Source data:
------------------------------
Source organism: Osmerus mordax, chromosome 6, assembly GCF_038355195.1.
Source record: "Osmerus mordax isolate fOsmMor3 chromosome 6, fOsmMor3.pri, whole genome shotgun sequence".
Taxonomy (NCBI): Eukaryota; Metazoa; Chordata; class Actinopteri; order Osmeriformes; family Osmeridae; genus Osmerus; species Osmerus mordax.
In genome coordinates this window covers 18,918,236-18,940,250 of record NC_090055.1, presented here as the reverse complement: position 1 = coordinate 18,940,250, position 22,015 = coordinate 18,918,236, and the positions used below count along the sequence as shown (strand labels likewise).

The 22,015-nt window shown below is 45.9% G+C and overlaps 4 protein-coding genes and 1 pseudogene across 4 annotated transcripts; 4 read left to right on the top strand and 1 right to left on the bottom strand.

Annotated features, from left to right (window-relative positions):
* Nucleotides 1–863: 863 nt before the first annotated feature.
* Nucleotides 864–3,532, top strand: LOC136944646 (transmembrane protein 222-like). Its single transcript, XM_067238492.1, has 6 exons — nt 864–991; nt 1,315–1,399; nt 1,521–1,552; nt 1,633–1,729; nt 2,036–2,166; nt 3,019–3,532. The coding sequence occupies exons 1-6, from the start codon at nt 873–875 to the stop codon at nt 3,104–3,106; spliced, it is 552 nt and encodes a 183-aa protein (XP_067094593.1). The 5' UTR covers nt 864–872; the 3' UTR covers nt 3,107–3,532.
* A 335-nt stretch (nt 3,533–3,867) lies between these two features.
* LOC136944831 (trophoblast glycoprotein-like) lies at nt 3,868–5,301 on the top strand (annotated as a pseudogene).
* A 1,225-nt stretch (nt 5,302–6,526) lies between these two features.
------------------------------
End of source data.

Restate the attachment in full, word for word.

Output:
Source organism: Osmerus mordax, chromosome 6, assembly GCF_038355195.1.
Source record: "Osmerus mordax isolate fOsmMor3 chromosome 6, fOsmMor3.pri, whole genome shotgun sequence".
Taxonomy (NCBI): Eukaryota; Metazoa; Chordata; class Actinopteri; order Osmeriformes; family Osmeridae; genus Osmerus; species Osmerus mordax.
In genome coordinates this window covers 18,918,236-18,940,250 of record NC_090055.1, presented here as the reverse complement: position 1 = coordinate 18,940,250, position 22,015 = coordinate 18,918,236, and the positions used below count along the sequence as shown (strand labels likewise).

The 22,015-nt window shown below is 45.9% G+C and overlaps 4 protein-coding genes and 1 pseudogene across 4 annotated transcripts; 4 read left to right on the top strand and 1 right to left on the bottom strand.

Annotated features, from left to right (window-relative positions):
* Nucleotides 1–863: 863 nt before the first annotated feature.
* Nucleotides 864–3,532, top strand: LOC136944646 (transmembrane protein 222-like). Its single transcript, XM_067238492.1, has 6 exons — nt 864–991; nt 1,315–1,399; nt 1,521–1,552; nt 1,633–1,729; nt 2,036–2,166; nt 3,019–3,532. The coding sequence occupies exons 1-6, from the start codon at nt 873–875 to the stop codon at nt 3,104–3,106; spliced, it is 552 nt and encodes a 183-aa protein (XP_067094593.1). The 5' UTR covers nt 864–872; the 3' UTR covers nt 3,107–3,532.
* A 335-nt stretch (nt 3,533–3,867) lies between these two features.
* LOC136944831 (trophoblast glycoprotein-like) lies at nt 3,868–5,301 on the top strand (annotated as a pseudogene).
* A 1,225-nt stretch (nt 5,302–6,526) lies between these two features.